Like many fantasy readers and writers, I loved the Harry Potter series. It is a masterfully crafted world that is easy to get lost in. Less common, but still very important for my childhood, was To Kill a Mockingbird, a book I studied in 4th and 5th form English Literature. One of my favourite teachers was my English Lit teacher, who encouraged me to think and let the texts speak to me.
Even so, you can imagine my surprise when, in 2005, I found what seemed to be a set of possible connections between the sixth installment in the Harry Potter series, Harry Potter and the Half-Blood Prince, and Mockingbird.
What possible connections could there be between these two books? They are separated by genre and decades, after all.
Despite superficial appearances, Harry Potter and Mockingbird both deal with issues of prejudice and discrimination. The “pure-blood” hang-ups that Harry meets as he enters the wizarding world could easily be seen as a veiled reference to race issues of our world that young Jean Louise has to make sense of in Mockingbird. So, it might actually not be surprising that there be some connections between these two books.
So what connections did I see? To put it simply, they’re in the stories of the Ewell family of Mockingbird and the Gaunt family of Half-Blood Prince:
The Ewell family is on the outskirts of white society, poor and living in filthy conditions. The Gaunt family, a family of “pure-blood” wizards whose story is told in Half-Blood Prince, are poor and dirty, too and, by virtue of their “purity”, only above the “half-bloods” and “mud-bloods”, those with Muggle (non-wizard) ancestry who are, arguably, the “niggers” of the wizarding world, but at the bottom of the pure-blood ladder.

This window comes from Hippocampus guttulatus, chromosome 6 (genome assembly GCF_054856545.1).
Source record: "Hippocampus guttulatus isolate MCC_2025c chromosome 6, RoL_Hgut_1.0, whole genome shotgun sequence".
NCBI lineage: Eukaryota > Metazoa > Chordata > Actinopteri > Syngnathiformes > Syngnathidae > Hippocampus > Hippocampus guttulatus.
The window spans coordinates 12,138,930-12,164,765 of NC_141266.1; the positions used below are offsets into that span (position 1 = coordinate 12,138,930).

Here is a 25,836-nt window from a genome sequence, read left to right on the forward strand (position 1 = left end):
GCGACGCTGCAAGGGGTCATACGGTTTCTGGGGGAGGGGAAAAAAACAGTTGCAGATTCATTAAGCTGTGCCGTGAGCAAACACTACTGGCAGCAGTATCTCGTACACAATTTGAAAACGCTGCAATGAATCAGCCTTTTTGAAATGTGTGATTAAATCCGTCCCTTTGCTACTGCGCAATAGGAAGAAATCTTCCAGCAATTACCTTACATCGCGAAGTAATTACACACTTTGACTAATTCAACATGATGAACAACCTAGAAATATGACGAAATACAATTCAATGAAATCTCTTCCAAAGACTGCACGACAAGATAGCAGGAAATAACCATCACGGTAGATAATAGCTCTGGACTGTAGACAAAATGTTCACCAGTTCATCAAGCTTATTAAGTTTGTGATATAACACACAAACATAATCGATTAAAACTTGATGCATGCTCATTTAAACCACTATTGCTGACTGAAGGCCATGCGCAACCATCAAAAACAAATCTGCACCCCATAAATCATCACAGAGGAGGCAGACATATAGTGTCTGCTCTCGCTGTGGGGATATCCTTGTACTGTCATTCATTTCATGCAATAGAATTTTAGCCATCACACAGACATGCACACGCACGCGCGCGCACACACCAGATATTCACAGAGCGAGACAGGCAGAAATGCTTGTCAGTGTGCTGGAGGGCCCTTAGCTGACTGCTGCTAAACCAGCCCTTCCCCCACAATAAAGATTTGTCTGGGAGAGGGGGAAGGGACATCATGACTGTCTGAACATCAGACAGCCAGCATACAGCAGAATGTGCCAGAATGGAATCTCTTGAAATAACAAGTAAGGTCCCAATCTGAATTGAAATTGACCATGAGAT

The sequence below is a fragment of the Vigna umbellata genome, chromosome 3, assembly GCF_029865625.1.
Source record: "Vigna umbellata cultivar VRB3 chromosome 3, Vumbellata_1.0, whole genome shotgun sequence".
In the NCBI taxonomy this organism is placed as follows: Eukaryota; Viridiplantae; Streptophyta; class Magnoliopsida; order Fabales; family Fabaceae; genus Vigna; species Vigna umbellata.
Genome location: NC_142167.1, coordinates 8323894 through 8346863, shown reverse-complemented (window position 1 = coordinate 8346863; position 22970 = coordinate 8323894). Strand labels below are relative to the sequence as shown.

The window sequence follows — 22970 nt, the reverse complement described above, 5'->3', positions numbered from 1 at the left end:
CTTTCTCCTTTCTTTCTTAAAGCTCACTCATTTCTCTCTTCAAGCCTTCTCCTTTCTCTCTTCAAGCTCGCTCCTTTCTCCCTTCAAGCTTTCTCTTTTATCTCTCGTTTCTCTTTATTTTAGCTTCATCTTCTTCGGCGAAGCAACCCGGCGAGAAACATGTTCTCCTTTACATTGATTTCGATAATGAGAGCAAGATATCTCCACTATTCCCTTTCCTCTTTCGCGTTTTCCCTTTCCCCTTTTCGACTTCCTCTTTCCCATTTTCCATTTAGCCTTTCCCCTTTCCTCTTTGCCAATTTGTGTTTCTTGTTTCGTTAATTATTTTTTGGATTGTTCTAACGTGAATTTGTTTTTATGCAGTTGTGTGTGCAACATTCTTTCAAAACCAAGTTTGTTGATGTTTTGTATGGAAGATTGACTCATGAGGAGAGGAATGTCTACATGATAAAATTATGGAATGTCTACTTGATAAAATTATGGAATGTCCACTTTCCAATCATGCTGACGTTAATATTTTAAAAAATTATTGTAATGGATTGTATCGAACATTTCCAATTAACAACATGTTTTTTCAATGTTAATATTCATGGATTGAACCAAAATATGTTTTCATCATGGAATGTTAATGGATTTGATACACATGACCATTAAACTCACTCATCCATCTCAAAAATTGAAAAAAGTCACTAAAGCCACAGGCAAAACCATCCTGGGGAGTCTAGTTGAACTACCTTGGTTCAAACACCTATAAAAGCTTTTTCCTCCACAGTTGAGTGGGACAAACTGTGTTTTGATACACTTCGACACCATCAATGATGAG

The connections don’t end there. Now, they start taking an interesting turn, including even letters of the alphabet, which really took me by surprise: Mayella Ewell is treated horribly by her father; Merope Gaunt is treated horribly by her father. Mayella becomes interested in Tom Robinson, a black man; Merope is interested in Tom Riddle, a Muggle. In the end, both Toms end up killed because of the advances, though in different way.
Of course, how Mayella and Merope go about seeking these forbidden affections are markedly different. But wow, what a connection, nonetheless. Needless to say, it made my reading of the Harry Potter series even more enjoyable!
So… is it a coincidence? A tribute Rowling makes to Mockingbird, and to Lee? Am I just grasping at straws? Whatever the case, it was fun to make these connections. What do you guys think?
RIP Harper Lee.